Computer Crime Research Center


Cybercrime now becoming a serious problem for many Britons

Date: October 27, 2014

Many Britons have been the victim of a cybercrime such as identity theft, hacking or abuse on social media, new research has found. UK losses from online fraud are now running at more than £670m a year, though with many cases going unreported, the true economic cost is likely to be significantly higher.

The data – which follows the outcry over private photos of celebrities published by hackers – was produced to coincide with Get Safe Online Week, which runs until 26 October and is aimed at raising awareness of internet security issues.

Just over half (51%) of the 2,075 people surveyed said they had been a victim of online crime, a category which includes internet-based fraud, ID theft, hacking and online abuse. Of those, 50% said they felt either very or extremely violated by their ordeal, according to Get Safe Online, an internet security awareness initiative that is a joint partnership between the government, the National Crime Agency, the telecoms regulator Ofcom, law enforcement bodies and a number of major companies including Barclays and PayPal.

However, fewer than a third (32%) of the cybercrime victims said they had reported the incident. Around half (47%) of those affected did not know who to report an online crime to, though a spokesman for the initiative said this figure was expected to fall as a result of the ongoing work of Action Fraud, the UK’s national fraud reporting centre, and the “considerable government resources” now dedicated to fighting cybercrime.

On a more positive note, those who had suffered some form of cybercrime said the experience had shocked them into changing their behaviour for the better, with almost half (45%) opting for stronger passwords and 42% saying they were now more vigilant when shopping online.

Separate figures from the National Fraud Intelligence Bureau showed that for the UK as a whole, more than £670m was lost to the 10 most common online frauds between 1 September 2013 and 31 August 2014.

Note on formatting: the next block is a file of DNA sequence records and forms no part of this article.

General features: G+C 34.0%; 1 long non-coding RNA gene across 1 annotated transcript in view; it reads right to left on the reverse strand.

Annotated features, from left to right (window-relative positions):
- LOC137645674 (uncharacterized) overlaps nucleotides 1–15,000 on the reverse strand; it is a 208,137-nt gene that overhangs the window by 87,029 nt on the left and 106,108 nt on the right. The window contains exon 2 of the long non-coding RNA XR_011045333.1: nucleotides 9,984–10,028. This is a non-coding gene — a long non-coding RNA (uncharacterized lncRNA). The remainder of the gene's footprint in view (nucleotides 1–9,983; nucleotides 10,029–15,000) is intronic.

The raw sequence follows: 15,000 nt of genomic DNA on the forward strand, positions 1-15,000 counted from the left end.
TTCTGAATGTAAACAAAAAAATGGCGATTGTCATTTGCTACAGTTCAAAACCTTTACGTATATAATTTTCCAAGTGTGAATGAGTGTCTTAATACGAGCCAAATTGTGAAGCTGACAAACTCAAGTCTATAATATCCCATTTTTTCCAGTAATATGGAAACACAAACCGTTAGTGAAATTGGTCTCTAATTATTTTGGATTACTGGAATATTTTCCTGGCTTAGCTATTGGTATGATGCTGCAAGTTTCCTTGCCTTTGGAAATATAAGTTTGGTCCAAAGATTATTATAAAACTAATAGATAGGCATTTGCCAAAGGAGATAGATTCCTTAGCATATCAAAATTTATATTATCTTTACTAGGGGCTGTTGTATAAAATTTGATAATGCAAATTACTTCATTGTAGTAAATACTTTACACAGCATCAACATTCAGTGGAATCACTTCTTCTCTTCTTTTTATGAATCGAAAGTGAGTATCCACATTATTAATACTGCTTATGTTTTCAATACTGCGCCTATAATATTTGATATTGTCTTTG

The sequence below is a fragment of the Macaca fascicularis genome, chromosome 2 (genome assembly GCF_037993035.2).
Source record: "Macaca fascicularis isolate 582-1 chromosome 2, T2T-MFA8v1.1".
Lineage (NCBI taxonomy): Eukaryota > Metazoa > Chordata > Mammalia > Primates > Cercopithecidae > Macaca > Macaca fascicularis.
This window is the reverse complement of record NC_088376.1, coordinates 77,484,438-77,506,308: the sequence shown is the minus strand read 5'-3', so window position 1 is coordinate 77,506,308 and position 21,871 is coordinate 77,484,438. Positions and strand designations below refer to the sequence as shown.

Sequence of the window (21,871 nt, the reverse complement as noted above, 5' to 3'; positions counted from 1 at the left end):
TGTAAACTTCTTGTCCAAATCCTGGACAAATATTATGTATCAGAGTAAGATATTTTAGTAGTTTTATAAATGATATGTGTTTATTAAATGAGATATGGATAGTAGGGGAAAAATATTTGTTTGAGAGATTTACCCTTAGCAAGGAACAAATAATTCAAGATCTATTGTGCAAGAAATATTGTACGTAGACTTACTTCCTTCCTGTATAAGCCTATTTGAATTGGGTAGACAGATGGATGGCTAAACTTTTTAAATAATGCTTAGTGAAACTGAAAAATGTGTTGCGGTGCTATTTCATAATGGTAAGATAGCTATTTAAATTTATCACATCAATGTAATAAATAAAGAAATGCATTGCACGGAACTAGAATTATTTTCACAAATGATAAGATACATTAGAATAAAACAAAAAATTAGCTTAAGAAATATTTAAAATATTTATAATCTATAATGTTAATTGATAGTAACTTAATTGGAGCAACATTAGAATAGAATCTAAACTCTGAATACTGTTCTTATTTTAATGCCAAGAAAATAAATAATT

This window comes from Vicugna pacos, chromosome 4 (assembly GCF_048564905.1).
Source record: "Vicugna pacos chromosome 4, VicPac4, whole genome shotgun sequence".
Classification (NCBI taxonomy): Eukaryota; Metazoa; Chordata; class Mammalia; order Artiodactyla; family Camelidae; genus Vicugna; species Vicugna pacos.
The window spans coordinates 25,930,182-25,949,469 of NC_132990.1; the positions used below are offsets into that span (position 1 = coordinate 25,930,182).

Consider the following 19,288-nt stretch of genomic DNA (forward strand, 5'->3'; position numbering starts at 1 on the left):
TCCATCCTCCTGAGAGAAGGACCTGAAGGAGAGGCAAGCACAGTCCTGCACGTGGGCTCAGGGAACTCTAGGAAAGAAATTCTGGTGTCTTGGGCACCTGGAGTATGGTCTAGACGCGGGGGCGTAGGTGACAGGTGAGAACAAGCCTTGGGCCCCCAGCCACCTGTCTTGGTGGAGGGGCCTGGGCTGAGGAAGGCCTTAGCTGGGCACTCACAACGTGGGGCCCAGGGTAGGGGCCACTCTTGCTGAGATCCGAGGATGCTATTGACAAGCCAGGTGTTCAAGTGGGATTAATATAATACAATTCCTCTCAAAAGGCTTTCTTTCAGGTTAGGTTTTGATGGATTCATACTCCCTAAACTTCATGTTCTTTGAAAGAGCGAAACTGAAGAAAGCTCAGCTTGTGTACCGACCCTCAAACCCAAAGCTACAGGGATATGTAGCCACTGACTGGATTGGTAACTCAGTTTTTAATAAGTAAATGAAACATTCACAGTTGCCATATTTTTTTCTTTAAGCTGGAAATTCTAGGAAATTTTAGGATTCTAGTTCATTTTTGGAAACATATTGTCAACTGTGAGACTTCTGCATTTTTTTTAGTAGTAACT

Tony Neate, chief executive of Get Safe Online, said: “Our research shows just how serious a toll cybercrime can take, both on the wallet and on wellbeing, and this has been no more apparent than in the last few weeks, with various large-scale personal photo hacks of celebrities and the general public. Unfortunately, this is becoming more common now that we live more of our lives online.”

He added: “Get Safe Online Week this year is all about ‘Don’t be a victim’, and we can all take simple steps to protect ourselves, including putting a password on your computer or mobile device, never clicking on a link sent by a stranger, using strong passwords and always logging off from an account or website when you are finished. The more the public do this, and together with better conviction rates, the more criminals won’t be able to hide behind a cloak of anonymity.”

If you think you have been a victim of cyber-enabled economic fraud (where you have lost money), report it to Action Fraud by calling 0300 123 20 40 or visiting If you are a victim of online abuse or harassment, report it to your local police force. For general advice on how to stay safe online go to

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